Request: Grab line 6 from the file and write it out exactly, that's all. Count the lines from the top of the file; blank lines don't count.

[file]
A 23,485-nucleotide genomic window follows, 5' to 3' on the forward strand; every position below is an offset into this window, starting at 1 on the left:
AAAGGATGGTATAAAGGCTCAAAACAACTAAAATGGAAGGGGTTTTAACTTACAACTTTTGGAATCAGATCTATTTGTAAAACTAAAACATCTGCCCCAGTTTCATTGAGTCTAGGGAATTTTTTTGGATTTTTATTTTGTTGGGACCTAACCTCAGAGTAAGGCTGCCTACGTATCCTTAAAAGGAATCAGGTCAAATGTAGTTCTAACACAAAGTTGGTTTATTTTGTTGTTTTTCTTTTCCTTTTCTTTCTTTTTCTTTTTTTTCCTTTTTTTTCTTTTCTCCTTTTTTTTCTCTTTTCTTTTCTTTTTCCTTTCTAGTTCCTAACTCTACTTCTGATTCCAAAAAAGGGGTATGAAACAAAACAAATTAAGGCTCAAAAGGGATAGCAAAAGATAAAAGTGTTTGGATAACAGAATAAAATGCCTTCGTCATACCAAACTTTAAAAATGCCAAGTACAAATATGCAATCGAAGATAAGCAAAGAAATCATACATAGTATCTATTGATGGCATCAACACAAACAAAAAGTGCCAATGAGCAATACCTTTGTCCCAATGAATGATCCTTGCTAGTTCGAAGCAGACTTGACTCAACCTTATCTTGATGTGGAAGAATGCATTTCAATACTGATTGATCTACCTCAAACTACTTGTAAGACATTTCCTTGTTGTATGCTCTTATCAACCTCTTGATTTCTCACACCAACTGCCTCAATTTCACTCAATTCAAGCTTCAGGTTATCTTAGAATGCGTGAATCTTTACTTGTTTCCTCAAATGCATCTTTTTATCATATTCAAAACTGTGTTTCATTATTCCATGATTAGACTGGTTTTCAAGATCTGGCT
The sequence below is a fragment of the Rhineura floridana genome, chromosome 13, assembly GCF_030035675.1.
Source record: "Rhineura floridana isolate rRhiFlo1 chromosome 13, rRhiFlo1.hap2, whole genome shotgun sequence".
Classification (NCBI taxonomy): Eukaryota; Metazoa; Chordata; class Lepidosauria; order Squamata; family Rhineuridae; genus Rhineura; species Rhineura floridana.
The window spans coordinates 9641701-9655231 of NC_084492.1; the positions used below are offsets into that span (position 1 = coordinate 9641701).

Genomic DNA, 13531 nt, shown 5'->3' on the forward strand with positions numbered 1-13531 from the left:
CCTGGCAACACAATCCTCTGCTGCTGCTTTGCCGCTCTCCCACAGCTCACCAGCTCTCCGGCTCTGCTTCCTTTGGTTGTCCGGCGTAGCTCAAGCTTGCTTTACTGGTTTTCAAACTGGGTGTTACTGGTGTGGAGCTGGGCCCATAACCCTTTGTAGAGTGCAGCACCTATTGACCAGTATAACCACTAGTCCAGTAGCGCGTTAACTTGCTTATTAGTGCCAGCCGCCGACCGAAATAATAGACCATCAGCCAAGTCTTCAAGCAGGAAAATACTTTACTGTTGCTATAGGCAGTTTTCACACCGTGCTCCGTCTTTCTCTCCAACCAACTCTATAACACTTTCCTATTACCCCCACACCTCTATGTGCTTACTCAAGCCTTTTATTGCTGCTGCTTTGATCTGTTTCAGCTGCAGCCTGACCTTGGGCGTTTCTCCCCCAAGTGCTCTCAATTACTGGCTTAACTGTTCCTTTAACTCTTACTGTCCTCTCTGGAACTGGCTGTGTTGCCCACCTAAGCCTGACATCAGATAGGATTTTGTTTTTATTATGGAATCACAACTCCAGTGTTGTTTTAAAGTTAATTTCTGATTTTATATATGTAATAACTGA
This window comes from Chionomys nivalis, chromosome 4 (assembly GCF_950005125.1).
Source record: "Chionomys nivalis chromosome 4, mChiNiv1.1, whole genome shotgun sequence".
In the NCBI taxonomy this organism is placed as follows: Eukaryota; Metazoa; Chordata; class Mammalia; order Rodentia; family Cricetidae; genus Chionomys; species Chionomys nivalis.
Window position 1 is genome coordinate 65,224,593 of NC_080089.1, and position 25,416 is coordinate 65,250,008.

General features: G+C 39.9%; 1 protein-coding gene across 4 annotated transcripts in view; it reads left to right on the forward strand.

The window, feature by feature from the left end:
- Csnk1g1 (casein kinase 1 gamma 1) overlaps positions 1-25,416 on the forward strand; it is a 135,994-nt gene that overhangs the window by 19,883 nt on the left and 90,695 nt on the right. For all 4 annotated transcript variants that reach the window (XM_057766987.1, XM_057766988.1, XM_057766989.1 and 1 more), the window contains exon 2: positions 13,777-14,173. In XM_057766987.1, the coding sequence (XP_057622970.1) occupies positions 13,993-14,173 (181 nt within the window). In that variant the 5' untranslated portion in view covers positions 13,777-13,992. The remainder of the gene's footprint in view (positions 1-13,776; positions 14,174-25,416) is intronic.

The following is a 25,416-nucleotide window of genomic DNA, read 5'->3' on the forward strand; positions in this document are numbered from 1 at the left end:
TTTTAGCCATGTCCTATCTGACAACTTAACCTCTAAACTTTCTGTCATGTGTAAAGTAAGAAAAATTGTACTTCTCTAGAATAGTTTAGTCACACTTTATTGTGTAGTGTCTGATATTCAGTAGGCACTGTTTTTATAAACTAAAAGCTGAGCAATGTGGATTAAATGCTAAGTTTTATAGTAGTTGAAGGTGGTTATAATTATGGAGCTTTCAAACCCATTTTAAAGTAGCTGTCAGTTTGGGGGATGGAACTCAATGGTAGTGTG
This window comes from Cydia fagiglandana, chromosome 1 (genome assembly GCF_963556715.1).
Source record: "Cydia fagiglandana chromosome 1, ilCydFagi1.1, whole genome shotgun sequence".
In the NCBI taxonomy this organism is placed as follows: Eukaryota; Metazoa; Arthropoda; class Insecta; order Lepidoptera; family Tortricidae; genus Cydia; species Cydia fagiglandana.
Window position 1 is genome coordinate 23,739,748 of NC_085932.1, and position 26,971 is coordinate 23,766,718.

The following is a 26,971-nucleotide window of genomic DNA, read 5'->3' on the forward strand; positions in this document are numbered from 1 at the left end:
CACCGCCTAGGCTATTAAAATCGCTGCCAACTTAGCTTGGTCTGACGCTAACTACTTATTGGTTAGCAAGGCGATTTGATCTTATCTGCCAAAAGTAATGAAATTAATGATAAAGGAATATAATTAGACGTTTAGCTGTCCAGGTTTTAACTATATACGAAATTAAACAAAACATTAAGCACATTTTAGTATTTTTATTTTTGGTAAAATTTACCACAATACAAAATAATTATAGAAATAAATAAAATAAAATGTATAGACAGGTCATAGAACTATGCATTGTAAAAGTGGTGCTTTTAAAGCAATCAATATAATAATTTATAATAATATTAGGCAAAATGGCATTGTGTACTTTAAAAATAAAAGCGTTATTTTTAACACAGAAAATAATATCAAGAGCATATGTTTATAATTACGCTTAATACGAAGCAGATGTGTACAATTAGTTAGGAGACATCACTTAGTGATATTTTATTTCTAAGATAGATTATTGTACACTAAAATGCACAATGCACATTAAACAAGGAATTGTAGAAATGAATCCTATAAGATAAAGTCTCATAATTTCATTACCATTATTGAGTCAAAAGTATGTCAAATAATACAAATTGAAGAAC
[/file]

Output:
The window spans coordinates 9641701-9655231 of NC_084492.1; the positions used below are offsets into that span (position 1 = coordinate 9641701).